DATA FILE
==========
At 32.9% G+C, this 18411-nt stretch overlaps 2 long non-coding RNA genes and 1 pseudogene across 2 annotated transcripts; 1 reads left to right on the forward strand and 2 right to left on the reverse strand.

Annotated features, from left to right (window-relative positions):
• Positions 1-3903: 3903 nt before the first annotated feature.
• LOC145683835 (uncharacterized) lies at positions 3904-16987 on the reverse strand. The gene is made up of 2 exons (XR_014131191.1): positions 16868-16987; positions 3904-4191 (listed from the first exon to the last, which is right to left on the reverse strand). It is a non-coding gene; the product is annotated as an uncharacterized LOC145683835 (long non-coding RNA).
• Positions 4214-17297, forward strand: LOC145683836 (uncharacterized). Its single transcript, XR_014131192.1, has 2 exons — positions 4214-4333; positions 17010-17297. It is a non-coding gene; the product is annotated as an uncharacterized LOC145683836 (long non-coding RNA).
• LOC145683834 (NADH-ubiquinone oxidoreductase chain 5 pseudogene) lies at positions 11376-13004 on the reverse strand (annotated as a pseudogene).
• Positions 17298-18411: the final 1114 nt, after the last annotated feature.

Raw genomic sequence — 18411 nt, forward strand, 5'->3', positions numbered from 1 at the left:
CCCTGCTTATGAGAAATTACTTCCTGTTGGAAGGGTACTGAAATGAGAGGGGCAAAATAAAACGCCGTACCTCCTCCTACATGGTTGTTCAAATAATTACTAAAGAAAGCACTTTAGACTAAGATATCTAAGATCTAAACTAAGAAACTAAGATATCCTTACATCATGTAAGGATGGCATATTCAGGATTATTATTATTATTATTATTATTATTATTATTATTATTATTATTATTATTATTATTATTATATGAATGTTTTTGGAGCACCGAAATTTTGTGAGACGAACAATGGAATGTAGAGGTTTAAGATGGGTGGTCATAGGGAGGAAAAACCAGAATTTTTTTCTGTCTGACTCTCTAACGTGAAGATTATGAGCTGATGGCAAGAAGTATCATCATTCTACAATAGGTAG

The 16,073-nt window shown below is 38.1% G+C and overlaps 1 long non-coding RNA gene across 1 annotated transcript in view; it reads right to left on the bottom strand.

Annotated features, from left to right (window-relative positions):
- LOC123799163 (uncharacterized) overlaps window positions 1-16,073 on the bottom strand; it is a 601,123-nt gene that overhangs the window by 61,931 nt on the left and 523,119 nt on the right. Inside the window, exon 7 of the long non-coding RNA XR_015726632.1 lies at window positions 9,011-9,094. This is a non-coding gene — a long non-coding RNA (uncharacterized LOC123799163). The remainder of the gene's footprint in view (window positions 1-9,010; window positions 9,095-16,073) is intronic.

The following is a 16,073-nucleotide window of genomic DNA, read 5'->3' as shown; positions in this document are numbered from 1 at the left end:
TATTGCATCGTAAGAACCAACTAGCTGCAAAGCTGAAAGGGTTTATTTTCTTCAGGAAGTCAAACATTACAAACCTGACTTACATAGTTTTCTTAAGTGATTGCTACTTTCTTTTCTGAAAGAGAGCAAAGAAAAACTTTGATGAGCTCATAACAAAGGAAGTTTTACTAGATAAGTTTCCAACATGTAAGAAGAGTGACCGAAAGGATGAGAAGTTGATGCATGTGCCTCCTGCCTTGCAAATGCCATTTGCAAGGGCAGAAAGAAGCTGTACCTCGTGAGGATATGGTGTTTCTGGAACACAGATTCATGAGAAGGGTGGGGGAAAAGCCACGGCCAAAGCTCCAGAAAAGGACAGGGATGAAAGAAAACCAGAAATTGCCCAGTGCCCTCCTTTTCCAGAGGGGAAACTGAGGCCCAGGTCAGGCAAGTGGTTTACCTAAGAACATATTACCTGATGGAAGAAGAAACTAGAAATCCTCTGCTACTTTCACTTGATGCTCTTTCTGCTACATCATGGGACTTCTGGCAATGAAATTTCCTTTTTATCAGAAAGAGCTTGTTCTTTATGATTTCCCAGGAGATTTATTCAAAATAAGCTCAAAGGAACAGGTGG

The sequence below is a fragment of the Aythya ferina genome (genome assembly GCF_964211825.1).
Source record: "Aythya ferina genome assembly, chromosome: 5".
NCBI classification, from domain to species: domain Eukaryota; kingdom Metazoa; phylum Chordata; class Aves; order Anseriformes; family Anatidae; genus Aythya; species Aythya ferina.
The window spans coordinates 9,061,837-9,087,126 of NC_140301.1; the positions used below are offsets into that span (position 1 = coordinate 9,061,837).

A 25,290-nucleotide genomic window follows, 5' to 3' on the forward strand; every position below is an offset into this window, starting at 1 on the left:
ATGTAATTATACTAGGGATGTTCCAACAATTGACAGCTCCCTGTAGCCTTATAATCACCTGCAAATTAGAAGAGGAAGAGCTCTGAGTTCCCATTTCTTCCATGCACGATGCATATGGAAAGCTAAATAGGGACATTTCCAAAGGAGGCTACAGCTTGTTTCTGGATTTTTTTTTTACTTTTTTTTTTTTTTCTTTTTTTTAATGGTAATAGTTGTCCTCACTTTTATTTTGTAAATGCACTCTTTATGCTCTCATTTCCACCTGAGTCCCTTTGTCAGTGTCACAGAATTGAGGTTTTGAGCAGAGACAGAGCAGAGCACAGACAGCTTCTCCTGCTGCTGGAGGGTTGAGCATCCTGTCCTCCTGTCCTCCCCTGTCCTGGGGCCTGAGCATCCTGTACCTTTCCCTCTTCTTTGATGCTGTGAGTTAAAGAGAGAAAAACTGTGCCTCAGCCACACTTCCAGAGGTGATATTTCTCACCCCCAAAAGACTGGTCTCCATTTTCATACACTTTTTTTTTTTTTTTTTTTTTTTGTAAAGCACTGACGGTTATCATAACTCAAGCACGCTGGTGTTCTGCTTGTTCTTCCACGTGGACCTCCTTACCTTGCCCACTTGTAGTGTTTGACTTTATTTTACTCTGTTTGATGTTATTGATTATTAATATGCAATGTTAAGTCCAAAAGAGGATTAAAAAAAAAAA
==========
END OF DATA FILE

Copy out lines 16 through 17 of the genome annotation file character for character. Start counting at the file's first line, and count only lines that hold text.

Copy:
Source record: "Aythya ferina genome assembly, chromosome: 5".
NCBI classification, from domain to species: domain Eukaryota; kingdom Metazoa; phylum Chordata; class Aves; order Anseriformes; family Anatidae; genus Aythya; species Aythya ferina.